Through a happy coincidence the majority of my cellar acquisitions this month consisted of Pinot Noir. Some came in recent winery club shipments while others were courtesy of a group order following the BC Wine Appreciation Society’s 10th Anniversary Gala festival tasting. These traditionally lighter-bodied wines seemed thematically appropriate given the warm summer weather.
Tantalus 2012 Old Vines Riesling: Along with a couple bottles of the rare and delicious Brut version of this legendary Riesling I also snagged the table wine following the BCWAS Gala. Described as focused and pure by the winery it certainly focuses one’s palate, with a relatively dry 6.3 grams of sugar and racy 10.8 grams of acidity. Stats like those (and 35-year-old vines) ensure it will last nearly forever in the cellar. Winery Direct $35
50th Parallel 2013 Pinot Noir: Each year that goes by the young vines north of Kelowna provide a little more complexity (and acreage) for Winemaker Grant Stanley. The sixty-one acre estate is already yielding 2,145 cases of Pinot Noir, and production will likely continue to increase as the vines mature. A recent opportunity to taste this wine (a blend of six clones) prompted an immediate purchase, given the impressive balance and fresh, clean palate. Swirl VQA Store $35
Meyer 2013 Reimer Pinot Noir: Along with a couple bottles of the new 2014 Rosé (already sold out), my most recent Wine Club shipment from Meyer included new vintages of the winery’s two single vineyard Pinot Noir. I had the opportunity to taste both at a recent winery dinner hosted by the BC Wine Appreciation Society. The Reimer Family Vineyard in Kelowna yielded only 180 cases this vintage, so few likely remain at the winery. Winery Direct $40
La Frenz 2013 Reserve Pinot Noir: Owner/Winemaker Jeff Martin was present in person at the BCWAS Gala; I made sure to add a few bottles of his to the group order afterwards to take advantage of the opportunity. Along with some consistently superb fortified dessert wines I bought this well respected Pinot Noir, a reserve selection from the winery’s Naramata Bench “Desperation Hill” vineyard. While an excellent ‘regular’ version of the wine sells for $23, this one is simply “more of everything” as John Schreiner put it in his 92-point review. Winery Direct $35
Meyer 2013 McLean Creek Road Pinot Noir: In contrast to the fruit forward Reimer wine, the Okanagan Falls home vineyard has produced a darker, earthier, more spiced iteration of Pinot Noir. The wine was recently named Best Pinot Noir at the new Northern Lands Wine Competition in Edmonton. A larger production run of 500 cases should yield higher availability than the Reimer, but given Meyer’s growing popularity at home and in several countries abroad, even those bottles won’t be around for much longer. Winery Direct $40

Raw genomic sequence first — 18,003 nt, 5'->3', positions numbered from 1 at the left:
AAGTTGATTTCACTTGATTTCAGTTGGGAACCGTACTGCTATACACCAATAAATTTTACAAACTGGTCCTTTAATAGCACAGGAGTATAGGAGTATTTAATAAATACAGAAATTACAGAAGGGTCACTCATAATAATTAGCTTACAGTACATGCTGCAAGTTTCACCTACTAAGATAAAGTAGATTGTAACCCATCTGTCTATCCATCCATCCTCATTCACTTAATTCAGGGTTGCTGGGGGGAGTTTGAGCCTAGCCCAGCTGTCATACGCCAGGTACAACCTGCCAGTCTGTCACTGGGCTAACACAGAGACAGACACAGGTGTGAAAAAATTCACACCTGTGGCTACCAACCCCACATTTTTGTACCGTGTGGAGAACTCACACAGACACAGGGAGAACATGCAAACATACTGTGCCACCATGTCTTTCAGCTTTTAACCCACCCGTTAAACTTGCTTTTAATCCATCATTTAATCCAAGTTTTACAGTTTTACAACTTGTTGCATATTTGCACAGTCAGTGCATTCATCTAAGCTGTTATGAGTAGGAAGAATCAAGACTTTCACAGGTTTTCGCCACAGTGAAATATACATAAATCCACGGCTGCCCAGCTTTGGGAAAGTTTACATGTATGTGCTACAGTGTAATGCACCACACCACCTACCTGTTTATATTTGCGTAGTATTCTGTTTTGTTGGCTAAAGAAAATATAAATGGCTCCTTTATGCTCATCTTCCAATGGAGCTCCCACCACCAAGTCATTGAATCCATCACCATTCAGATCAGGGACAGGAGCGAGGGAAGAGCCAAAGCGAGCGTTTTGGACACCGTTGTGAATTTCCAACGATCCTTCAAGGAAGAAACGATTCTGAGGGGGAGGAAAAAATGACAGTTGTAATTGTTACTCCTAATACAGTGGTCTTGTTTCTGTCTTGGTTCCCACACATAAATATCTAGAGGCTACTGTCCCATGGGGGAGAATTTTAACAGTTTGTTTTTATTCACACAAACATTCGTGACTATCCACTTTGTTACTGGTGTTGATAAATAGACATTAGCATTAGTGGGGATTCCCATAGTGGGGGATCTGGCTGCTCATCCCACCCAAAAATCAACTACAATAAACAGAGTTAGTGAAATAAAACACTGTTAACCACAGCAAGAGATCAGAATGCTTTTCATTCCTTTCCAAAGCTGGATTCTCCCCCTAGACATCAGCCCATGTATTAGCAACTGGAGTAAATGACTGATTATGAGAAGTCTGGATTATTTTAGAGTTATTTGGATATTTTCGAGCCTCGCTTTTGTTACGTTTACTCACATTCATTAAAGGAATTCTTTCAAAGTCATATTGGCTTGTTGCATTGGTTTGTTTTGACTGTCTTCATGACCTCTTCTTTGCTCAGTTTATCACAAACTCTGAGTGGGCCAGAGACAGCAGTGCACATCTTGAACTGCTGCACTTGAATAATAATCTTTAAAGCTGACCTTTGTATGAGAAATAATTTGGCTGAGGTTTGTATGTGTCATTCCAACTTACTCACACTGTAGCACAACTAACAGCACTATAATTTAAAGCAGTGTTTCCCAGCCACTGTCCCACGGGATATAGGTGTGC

Laughing Stock 2013 Pinot Noir: It’s been a few years since Winemaker David Enns produced a Pinot Noir (his sole vintages being 2004, 2006, and 2008). In the meantime the Enns’ have been developing their Osoyoos vineyard and crafting one of the country’s finest Syrah. The time finally came for a return to Pinot Noir, sourced from a small Naramata Bench vineyard. Only 124 cases were produced, and I was lucky enough to receive two bottles in my Preferred Share Wine Club shipment. Opening one revealed an intense, bold take on the variety, with 14.6% alcohol no less! Holding the second bottle for 3-4 years should be no problem. Winery Direct $32
Orofino 2012 Passion Pit Cabernet Sauvignon: My summer Collector’s Club case contained a number of juicy gems, including Scout Vineyard Riesling and Syrah, but the Cabernet was especially desirable. The whole winery team was present at the BCWAS Gala, pouring this one among several others, to great acclaim. With the wine offering exemplary intensity and richness, Orofino provides more evidence that the warm Similkameen Valley is the place to go for ripe Cabernet in BC. John Schreiner’s 92-point review sums it up nicely: “A tour de force.” Winery Direct $29